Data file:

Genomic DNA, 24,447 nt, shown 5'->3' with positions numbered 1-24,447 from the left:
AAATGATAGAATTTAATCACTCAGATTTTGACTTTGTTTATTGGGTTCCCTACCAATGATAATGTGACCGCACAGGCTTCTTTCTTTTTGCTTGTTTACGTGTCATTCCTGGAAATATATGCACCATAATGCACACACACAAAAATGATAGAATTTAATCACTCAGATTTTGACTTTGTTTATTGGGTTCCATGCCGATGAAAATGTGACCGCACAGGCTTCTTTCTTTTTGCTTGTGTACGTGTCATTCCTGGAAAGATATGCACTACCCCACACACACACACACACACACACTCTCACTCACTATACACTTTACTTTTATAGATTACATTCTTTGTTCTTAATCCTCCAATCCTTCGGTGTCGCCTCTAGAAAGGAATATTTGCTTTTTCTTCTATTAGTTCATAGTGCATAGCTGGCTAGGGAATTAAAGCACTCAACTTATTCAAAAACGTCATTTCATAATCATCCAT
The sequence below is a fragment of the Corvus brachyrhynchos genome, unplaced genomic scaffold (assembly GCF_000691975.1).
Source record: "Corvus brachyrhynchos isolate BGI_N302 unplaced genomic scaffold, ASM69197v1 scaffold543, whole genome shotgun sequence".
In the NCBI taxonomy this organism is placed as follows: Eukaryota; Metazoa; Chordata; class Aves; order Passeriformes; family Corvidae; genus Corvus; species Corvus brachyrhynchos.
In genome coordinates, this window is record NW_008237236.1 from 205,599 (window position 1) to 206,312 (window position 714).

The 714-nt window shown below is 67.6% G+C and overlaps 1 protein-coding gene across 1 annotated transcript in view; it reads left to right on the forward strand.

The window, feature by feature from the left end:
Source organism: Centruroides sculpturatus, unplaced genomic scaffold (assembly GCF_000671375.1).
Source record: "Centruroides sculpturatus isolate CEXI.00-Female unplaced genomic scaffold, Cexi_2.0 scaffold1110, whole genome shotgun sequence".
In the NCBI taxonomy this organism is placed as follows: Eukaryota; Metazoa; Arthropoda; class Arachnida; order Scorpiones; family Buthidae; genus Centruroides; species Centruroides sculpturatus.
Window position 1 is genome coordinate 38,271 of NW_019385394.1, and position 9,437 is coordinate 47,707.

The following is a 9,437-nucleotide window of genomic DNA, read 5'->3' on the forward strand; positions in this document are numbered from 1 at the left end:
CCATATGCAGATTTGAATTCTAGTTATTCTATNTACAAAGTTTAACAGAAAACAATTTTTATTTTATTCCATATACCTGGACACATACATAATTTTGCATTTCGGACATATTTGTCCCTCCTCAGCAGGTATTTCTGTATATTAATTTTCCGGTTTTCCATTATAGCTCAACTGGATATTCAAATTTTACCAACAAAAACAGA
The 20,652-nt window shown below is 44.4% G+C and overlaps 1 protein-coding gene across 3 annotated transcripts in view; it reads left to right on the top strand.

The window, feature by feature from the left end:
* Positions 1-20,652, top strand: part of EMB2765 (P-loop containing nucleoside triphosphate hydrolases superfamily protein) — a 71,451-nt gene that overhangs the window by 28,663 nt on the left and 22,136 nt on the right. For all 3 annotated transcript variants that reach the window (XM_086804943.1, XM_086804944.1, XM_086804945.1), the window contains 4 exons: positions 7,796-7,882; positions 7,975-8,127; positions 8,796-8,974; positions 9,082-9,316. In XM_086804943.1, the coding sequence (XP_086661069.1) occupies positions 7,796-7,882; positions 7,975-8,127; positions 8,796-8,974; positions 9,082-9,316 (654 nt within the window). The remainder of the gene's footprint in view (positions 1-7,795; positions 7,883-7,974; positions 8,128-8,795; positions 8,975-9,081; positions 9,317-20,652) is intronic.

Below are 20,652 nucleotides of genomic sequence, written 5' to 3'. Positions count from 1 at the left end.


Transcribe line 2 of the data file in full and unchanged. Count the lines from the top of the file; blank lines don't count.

AAATGATAGAATTTAATCACTCAGATTTTGACTTTGTTTATTGGGTTCCCTACCAATGATAATGTGACCGCACAGGCTTCTTTCTTTTTGCTTGTTTACGTGTCATTCCTGGAAATATATGCACCATAATGCACACACACAAAAATGATAGAATTTAATCACTCAGATTTTGACTTTGTTTATTGGGTTCCATGCCGATGAAAATGTGACCGCACAGGCTTCTTTCTTTTTGCTTGTGTACGTGTCATTCCTGGAAAGATATGCACTACCCCACACACACACACACACACACACTCTCACTCACTATACACTTTACTTTTATAGATTACATTCTTTGTTCTTAATCCTCCAATCCTTCGGTGTCGCCTCTAGAAAGGAATATTTGCTTTTTCTTCTATTAGTTCATAGTGCATAGCTGGCTAGGGAATTAAAGCACTCAACTTATTCAAAAACGTCATTTCATAATCATCCAT